Eat healthily

    Eating healthily will help your recovery and give you more energy. It can also help to keep your weight healthy. If you have eating difficulties, get advice from a dietitian or your specialist nurse before making any changes.

    For most people, a healthy balanced diet includes:

    • lots of fruit and vegetables
    • plenty of starchy foods (carbohydrates), such as rice, potatoes, bread, pasta and couscous
    • wholegrains, rather than refined processed grains
    • some protein-rich foods, such as meat, fish, eggs, nuts and pulses (like beans and lentils)
    • only a limited amount of red meat and processed meat
    • some milk and dairy foods, such as cheese, butter and yoghurt
    • just a small amount of foods high in fat, salt and sugar.

    Treatments such as surgery to the bowel or radiotherapy to the pelvis may cause changes in how your bowel works. For some people, this may mean a diet high in fibre (fruit and vegetables) may not be suitable. If your treatment has affected the way you eat, follow the advice from your cancer team or dietitian.

    Changes to your weight

    Some cancer treatments may cause changes to your weight. This can be upsetting and for some people it can cause concerns about their body image. Body image is the picture in your mind of how your body looks and works.

    Some people gain weight during chemotherapy or as a side effect of hormonal therapies. Others may lose weight because of symptoms, treatments or their side effects. After treatment, try to focus on eating healthily to help your recovery. If you are worried about your weight, ask your GP or a dietitian for advice.

    If you need to lose weight, it is important to do this gradually and along with being more physically active. Try to be patient with yourself. Following the tips below may help:

    • Only eat as much food as you need.
    • Eat a healthy diet with lots of fruit, vegetables and wholegrains.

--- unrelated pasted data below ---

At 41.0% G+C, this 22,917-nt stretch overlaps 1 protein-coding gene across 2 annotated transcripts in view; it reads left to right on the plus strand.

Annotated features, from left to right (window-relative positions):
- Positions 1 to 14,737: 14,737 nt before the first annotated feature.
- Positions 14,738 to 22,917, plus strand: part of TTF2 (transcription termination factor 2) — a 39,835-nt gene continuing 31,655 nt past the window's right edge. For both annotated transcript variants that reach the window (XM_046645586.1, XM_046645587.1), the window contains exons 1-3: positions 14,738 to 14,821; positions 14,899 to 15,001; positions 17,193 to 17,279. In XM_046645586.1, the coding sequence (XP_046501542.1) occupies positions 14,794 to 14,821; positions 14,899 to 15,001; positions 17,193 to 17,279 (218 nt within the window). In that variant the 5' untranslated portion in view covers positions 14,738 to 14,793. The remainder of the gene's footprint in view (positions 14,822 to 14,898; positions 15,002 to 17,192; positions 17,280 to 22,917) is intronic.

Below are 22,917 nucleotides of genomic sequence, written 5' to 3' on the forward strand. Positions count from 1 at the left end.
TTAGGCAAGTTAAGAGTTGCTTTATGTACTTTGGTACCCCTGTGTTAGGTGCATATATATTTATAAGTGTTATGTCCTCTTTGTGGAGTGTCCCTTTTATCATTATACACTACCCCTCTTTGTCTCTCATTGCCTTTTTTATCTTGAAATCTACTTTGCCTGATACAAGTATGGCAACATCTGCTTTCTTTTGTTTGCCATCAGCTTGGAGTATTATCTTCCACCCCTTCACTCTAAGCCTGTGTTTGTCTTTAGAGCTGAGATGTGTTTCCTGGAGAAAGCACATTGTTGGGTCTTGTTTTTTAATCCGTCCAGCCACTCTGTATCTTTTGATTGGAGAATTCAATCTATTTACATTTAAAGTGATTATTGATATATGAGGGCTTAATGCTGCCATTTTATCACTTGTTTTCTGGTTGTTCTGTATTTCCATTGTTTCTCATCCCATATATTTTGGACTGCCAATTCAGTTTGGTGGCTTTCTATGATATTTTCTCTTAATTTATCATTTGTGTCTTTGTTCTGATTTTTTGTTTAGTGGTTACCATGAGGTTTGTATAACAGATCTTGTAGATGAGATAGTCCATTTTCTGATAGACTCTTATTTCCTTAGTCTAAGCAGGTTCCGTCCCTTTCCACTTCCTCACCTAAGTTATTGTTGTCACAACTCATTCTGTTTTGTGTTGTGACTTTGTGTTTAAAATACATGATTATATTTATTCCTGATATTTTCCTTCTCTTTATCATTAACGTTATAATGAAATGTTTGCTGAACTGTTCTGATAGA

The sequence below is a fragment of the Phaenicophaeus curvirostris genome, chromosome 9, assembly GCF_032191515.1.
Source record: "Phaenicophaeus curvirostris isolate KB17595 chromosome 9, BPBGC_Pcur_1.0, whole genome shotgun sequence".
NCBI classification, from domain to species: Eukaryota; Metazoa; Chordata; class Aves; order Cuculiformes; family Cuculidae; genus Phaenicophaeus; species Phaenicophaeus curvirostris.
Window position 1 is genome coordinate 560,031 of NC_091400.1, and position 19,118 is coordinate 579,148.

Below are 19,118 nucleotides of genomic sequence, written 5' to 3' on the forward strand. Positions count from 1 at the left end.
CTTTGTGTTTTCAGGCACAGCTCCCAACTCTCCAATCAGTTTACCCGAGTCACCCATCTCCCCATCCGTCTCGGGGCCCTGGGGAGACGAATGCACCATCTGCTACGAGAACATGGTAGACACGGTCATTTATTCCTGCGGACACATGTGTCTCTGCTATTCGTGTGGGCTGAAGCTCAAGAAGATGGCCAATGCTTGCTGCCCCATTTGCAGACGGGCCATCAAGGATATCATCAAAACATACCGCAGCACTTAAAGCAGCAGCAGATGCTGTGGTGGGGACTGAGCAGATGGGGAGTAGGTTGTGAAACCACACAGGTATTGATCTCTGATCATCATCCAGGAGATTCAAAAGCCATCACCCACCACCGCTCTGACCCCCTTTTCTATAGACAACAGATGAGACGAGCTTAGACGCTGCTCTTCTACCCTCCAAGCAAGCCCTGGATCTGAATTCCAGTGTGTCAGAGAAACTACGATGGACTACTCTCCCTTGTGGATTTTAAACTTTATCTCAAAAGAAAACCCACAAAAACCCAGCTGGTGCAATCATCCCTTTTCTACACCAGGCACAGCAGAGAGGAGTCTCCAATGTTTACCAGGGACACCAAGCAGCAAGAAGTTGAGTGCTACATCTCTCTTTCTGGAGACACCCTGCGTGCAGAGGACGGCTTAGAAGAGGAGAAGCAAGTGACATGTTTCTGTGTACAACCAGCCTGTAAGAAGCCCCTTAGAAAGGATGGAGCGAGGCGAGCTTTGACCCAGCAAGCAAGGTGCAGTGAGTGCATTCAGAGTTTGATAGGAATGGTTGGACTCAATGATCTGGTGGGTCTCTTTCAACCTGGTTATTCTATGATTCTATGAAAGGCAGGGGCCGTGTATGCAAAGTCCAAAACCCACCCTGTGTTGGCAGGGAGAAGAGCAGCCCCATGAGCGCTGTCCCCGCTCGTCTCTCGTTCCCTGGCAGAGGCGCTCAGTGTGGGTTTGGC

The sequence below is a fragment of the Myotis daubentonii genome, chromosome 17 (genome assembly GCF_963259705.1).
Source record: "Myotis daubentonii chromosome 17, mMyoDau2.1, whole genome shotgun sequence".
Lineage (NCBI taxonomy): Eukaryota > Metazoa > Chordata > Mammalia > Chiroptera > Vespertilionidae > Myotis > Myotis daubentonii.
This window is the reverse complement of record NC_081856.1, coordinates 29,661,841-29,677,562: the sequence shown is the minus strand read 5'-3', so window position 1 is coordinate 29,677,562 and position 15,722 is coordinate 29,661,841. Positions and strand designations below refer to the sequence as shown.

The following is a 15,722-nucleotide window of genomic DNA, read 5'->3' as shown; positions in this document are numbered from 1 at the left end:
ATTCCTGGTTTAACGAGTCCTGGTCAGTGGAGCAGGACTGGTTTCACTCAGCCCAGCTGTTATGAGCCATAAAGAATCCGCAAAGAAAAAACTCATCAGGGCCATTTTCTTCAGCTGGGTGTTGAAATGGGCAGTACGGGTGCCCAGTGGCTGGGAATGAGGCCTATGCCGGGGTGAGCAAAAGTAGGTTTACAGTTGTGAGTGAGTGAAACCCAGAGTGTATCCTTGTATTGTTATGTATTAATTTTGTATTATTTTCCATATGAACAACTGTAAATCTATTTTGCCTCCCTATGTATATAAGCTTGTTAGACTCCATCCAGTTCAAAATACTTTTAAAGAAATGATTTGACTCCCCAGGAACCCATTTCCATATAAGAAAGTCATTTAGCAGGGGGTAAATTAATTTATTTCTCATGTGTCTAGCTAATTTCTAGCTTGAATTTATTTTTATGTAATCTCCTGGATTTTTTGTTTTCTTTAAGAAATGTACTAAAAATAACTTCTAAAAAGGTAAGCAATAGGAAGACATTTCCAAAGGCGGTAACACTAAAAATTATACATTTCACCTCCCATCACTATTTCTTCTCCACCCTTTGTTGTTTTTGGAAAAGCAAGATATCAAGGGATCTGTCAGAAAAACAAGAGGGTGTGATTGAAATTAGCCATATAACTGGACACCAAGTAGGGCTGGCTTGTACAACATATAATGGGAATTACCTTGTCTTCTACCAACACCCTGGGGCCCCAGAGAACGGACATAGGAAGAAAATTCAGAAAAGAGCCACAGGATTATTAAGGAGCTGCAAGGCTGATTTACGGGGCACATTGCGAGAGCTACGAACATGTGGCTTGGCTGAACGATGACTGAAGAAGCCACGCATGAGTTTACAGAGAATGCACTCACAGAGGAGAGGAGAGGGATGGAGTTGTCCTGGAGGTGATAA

• Limit saturated fats and sugar in your diet.

    Keeping to a healthy weight has lots of benefits and reduces your risk of other medical conditions. It may also help to reduce the risk of certain cancers coming back. 

    If you have lost weight and are having difficulties eating, it is important to get advice from a dietitian. There are different ways to add calories to food. There are also nutritional drinks and powders you can have to help build up your weight.

    Stick to sensible drinking guidelines

    NHS guidelines recommend that women and men do not drink more than 14 units of alcohol a week and have a few alcohol-free days each week. A unit of alcohol is half a pint of ordinary strength beer, lager or cider, one small glass (125ml) of wine, or a single measure (25ml) of spirits.

    Alcohol is linked with an increased risk of some cancers and can lead to weight gain. Sticking to sensible drinking guidelines is good for your overall health.

    There is more information about alcohol and drinking guidelines on the Drinkaware website.

    Find ways to reduce stress

    After treatment, finding ways to reduce stress and anxiety in your life can be helpful. Talking about your feelings with family, friends, a health professional or other people who have been through a similar experience can help.

    Doing things you enjoy, such as spending time with family and friends, socialising or relaxing activities, can help to reduce stress. Recovery takes time, so try to be aware of your limits. Try to ask for help from others when you need it.

    Regular physical activity, such as walking, can help reduce stress and anxiety. Some complementary therapies, such as relaxation, meditation and yoga, may also help. They may be available at your cancer treatment hospital or through cancer support groups.

    I take care of myself now and I wouldn’t have done that before. I enjoy life so much more and notice the little things, like the leaves falling or snow outside.